IU nurse invents medical device for people with sickle cell disease

My name is Abi Huskins and I work at Riley
as a PRN Nurse in the Surgery Outpatient Center. My Background is in Nursing and Peds ICU. We were working in Keyna when we met them,
they both were born in Kenya, Ian and Ivan. The Disease is a significant problem there
and pretty much nobody survives to adulthood. About a year ago, Ivan transitioned from a
power port that was accessed with a bent needle to the vortex port and it is more similar
to like a dialysis in that you have two bigger needles going in and they are not able to be bent because of the flow
volume of the blood being transfused both in and out So the first transfusion I remember going
thinking “What is this like?” It’s in the ICU. But I think I was comparing it then to how
his port was accessed and covered before. and the gold standard of any central line
is that it needs to be acclusive and clear and transparent so that you can see through. So I talked to my husband and was just saying
“I want to figure out a solution to this problem.” and he had actually been to a Grand Realms
that Dr. John Merrell had been speaking at. So he said I think you should talk to this
guy, he might have some leads. So I emailed him one day and he said, “yeah
lets meet” So I am Dr. Jonathon Merrell. I’m a pediatric hospitalist at Indiana University. and then at the Indiana CTSI, I am the director
of the clinical care innovation accelerator. My job is to work with clinicians who identify
important medical problems and go and find engineers and problem solvers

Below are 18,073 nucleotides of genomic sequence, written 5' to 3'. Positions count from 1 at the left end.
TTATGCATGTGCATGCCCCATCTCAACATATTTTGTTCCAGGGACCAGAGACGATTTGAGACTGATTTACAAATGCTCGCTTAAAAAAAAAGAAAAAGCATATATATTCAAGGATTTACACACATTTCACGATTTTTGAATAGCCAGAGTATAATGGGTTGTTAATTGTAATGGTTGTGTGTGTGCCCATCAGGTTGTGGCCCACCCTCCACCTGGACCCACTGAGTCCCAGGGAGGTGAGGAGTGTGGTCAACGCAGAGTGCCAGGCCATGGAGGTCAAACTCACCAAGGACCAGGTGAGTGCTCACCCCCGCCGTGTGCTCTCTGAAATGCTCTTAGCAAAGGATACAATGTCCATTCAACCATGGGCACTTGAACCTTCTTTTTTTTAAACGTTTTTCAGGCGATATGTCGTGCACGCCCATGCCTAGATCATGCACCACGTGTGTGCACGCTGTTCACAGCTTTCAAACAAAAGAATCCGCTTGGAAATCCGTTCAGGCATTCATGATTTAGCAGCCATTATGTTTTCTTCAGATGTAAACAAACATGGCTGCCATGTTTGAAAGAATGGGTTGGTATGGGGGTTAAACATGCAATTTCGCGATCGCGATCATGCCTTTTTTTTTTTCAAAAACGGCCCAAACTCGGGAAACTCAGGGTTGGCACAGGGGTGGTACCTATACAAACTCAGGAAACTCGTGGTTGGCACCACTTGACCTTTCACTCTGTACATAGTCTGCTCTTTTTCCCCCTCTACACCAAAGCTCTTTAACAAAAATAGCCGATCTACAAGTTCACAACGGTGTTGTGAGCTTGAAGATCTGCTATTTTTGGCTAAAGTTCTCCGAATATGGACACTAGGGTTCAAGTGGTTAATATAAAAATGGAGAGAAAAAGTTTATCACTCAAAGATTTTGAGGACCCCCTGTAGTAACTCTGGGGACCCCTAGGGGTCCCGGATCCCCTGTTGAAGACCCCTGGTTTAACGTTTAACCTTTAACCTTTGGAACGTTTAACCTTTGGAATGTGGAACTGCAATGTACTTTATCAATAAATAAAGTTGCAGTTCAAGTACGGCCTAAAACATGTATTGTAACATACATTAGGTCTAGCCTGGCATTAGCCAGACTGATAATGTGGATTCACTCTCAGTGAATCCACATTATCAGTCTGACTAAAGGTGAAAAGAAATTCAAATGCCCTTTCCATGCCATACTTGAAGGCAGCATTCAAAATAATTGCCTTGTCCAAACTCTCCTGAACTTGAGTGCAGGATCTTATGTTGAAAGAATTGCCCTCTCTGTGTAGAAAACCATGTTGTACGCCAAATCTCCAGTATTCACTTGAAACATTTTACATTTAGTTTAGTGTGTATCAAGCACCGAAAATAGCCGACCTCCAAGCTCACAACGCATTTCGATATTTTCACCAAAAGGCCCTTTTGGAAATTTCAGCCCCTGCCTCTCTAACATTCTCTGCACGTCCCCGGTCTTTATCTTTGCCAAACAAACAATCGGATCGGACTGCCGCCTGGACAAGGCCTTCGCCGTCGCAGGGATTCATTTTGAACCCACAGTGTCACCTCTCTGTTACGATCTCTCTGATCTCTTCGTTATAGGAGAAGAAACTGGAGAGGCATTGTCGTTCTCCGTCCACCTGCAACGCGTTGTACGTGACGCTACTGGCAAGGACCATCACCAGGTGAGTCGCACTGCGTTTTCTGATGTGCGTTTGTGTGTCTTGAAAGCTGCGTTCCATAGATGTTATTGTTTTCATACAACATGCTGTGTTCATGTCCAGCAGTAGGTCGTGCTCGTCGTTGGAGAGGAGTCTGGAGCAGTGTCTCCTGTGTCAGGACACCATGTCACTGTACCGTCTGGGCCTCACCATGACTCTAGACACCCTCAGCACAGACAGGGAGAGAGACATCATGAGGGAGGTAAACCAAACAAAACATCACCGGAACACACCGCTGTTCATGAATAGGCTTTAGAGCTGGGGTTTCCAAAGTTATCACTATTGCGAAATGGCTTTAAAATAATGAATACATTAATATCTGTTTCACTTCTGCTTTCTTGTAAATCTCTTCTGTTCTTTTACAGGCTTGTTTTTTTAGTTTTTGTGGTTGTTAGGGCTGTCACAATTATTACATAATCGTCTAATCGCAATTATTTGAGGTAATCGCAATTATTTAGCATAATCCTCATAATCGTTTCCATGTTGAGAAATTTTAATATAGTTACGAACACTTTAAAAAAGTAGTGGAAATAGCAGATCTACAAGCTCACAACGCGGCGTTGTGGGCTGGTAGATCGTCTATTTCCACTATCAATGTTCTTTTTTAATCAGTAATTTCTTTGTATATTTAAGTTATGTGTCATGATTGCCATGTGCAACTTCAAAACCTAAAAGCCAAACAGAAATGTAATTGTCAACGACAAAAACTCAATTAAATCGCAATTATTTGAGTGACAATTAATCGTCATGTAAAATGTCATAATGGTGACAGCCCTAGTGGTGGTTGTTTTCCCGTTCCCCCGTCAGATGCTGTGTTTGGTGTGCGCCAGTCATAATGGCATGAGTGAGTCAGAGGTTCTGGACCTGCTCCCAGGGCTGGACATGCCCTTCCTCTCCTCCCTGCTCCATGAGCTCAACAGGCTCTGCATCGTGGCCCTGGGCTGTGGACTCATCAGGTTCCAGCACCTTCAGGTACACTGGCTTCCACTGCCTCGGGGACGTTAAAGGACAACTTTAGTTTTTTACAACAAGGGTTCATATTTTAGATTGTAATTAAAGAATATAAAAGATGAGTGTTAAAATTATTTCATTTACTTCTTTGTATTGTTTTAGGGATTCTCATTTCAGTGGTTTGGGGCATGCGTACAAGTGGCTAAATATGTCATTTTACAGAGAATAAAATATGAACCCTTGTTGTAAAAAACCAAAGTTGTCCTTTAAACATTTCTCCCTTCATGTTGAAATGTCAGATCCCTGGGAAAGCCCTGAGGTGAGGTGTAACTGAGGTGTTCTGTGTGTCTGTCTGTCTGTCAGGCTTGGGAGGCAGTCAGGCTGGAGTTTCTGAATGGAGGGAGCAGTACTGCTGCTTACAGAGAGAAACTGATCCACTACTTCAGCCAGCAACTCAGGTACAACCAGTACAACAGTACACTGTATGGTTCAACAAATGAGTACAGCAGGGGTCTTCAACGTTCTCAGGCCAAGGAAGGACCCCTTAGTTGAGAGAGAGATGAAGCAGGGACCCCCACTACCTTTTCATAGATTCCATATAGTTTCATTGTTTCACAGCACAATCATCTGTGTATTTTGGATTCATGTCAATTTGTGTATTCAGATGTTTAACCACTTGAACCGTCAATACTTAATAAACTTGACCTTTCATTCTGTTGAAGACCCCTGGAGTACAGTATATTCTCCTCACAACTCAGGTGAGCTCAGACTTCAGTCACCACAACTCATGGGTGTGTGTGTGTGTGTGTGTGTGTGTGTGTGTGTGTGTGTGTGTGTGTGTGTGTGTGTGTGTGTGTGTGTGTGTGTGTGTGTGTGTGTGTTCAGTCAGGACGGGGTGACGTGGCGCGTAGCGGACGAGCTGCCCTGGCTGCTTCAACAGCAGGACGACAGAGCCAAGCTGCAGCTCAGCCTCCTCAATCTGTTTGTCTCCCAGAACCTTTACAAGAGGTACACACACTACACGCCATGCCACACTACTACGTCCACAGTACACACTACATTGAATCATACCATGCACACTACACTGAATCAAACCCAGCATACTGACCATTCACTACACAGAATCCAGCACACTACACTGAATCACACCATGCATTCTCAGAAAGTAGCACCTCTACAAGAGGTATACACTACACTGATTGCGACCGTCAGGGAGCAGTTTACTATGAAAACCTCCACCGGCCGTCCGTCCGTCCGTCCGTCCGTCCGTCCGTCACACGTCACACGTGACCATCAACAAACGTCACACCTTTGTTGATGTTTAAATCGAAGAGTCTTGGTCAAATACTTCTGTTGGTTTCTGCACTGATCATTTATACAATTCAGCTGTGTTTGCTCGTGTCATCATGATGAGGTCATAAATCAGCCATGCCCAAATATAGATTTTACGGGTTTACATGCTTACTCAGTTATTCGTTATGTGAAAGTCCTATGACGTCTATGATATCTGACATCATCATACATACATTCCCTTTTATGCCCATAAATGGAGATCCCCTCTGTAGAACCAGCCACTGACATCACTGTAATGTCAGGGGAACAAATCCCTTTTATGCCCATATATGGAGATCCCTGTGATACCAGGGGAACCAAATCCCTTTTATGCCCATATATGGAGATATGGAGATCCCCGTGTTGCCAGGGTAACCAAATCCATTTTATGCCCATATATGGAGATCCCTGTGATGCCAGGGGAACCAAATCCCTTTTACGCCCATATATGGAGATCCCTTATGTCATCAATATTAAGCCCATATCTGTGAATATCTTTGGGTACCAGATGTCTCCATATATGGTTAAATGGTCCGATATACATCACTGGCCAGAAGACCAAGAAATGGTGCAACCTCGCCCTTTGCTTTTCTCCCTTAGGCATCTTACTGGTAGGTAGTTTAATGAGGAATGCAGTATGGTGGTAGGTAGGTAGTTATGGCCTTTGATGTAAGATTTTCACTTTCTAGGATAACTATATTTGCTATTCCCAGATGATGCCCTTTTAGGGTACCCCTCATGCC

who can help find solutions to those problems. It it has been an absolute joy to work with
Abi and the whole Huskins family on the guard a port project Abi has a unique position as an Indiana University
Health Nurse, but also as a mother to a child with Sickle Cell Disease and that gives her just the perfect perspective. She knows exactly what Nurse’s know and what
they wish they had and what the standard of care really should
be for central line dressings and then to be able to see the challenges her son has with not being
able to get that standard of care just because of limitations in current medical equipment It’s been so much more extensive than I thought. Just all the hoops to jump through, and the
processes and so I have been so grateful for Jon’s guidance
and just having an idea of what steps you have to jump through So yeah, it feels so satisfying to have this
idea in my head and now potentially have a solution. This whole experience with guard a port, working
with Abi, and the Huskins family is just one example of how the Indiana CTSI leadership is trying to make
a difference in real patient care in Indiana and hopefully we will have an impact beyond

2 comments

  1. Abi, you never cease to amaze us! Uncle Stan and I are so proud of you. Keeping you all in our prayers.

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